[Francis Naumann]
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New York Dada and the Arensberg Circle of Artists Announcement


New York Dada: The Arensberg Circle of Artists” opens at Francis M. Naumann Fine Art on September 12, 2019.  The show will emphasize the contributions made to New York Dada by its three leading protagonists—Man Ray, Marcel Duchamp, and Francis Picabia—but it will also highlight the critical role played by Louise and Walter Arensberg, collectors of modern art in whose apartment many of the activities associated with New York Dada took place.  Walter Arensberg was a poet, and the radical nature of his writings have only recently been recognized for their contribution to the arts in this period, for his poems were as much a departure from convention as were Duchamp’s readymades from the art produced in his day.  The near-nightly soirées that took place at the Arensberg apartment will be dramatized in the exhibition by means of Chez Arensberg, a visual reenactment of a fictional gathering at the apartment in 1917.  This work was commissioned by Naumann in 1984 of the French artist and illustrator André Raffray (1925-2010), who rendered the scene as a small gouache, but for the show, it will be displayed on a large, 6-x-4-foot backlit translucent panel, so as to make the parties that took place in these years come to life.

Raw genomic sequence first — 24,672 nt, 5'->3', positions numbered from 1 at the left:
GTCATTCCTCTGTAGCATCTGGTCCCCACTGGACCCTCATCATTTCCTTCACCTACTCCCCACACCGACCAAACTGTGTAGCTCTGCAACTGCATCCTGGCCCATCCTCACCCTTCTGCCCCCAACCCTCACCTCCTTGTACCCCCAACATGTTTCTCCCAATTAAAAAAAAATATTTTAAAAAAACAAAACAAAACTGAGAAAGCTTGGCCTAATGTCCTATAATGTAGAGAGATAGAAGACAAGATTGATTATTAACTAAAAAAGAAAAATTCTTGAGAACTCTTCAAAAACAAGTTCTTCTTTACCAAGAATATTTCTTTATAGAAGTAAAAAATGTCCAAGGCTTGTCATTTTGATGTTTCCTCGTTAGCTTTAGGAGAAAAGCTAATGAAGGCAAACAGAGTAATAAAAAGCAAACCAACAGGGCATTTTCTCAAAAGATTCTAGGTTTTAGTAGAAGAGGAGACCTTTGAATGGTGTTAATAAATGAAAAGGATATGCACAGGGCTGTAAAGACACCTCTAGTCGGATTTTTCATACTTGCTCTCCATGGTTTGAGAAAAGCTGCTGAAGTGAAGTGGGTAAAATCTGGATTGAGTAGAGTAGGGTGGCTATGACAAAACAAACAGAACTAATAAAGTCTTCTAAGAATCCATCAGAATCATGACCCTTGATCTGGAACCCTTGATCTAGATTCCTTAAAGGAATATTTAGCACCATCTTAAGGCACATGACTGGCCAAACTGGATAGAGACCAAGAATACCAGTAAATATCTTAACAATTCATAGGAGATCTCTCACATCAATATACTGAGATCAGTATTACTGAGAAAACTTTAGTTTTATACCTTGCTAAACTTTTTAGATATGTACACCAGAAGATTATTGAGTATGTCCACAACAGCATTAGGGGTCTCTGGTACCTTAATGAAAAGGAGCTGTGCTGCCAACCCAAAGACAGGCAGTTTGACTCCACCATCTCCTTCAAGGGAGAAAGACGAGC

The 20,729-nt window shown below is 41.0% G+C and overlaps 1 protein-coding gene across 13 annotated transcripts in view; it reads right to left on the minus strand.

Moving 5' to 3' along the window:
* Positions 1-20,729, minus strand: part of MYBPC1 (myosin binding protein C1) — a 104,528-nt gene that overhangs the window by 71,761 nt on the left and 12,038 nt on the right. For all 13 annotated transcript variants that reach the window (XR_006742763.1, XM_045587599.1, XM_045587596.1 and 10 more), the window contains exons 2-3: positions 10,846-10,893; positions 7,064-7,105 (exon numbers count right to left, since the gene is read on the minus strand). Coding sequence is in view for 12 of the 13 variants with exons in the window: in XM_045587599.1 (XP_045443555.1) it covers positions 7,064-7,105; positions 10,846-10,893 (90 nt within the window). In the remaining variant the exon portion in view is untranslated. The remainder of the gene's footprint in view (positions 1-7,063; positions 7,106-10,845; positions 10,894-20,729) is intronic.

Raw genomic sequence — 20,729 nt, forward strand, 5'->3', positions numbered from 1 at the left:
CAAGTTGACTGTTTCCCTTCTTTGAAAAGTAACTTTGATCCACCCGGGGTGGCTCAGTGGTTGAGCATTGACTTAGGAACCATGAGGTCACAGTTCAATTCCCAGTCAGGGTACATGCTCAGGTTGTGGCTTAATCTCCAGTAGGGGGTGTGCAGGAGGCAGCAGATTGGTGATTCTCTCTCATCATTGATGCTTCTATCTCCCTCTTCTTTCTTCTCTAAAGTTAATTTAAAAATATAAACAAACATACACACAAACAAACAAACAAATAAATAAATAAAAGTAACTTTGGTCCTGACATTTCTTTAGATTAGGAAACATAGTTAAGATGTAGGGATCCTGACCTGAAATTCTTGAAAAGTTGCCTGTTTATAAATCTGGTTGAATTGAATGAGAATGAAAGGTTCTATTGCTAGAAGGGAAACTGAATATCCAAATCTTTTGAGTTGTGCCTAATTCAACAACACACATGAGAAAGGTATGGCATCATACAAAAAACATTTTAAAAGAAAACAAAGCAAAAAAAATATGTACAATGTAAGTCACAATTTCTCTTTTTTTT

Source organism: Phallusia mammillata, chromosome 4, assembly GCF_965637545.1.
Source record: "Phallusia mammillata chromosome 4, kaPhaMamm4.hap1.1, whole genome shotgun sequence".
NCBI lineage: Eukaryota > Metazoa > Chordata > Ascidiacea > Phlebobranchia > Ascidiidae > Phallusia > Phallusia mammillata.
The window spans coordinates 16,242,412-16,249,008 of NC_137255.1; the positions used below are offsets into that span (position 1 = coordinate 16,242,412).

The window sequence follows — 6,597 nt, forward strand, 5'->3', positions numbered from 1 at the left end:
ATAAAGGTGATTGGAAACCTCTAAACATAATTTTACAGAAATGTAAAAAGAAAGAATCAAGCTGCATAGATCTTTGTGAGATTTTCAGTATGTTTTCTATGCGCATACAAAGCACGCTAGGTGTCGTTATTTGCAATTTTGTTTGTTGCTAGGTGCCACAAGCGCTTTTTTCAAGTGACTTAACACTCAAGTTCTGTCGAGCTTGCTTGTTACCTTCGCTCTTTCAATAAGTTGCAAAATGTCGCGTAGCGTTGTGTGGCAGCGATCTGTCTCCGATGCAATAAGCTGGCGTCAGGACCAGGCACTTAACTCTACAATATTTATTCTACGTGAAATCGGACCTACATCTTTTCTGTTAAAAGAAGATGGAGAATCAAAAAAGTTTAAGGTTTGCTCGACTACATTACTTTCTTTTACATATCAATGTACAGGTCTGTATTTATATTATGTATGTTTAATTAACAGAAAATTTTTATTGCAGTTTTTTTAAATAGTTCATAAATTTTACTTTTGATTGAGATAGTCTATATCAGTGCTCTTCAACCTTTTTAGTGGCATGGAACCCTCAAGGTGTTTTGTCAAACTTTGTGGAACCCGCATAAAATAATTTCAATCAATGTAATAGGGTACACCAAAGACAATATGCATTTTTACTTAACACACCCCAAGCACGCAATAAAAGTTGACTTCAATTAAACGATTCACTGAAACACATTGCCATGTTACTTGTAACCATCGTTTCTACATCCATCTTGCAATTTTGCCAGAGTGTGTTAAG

Marcel Duchamp will be represented in this exhibition by multiple works drawn from various phases in his career: a place card he made on his 30th birthday in 1917 for his friend Henri-Pierre Roché; a signed print of his infamous readymade Fountain; chess pieces that he designed for the wall of his apartment; a pochoir of his Nude Descending a Staircase; and an example of his Boîte-en-valise of 1936-41.  Works by Man Ray will include various figurative works from his Ridgefield period, as well as: a silkscreen on Plexiglas of his Self-Portrait of 1916; an edition of his sculpture By Itself II; a cliché verre of Quartet from 1917; a design for chess pieces from 1920; and a rare vintage print of Moving Sculpture, a photograph from 1920 of bedsheets blowing in the wind.  The most important work by Francis Picabia in the exhibition is his large watercolor from 1915 called Intervention d’une femme au moyen d’une machine [Intervention of a Woman by Means of a Machine], considered among the first of his mechanomorphic pictures; also shown will be an example of the magazine 291 to which Picabia contributed five machinist portraits; finally, as an abstract oil on paper from 1937 will also be included.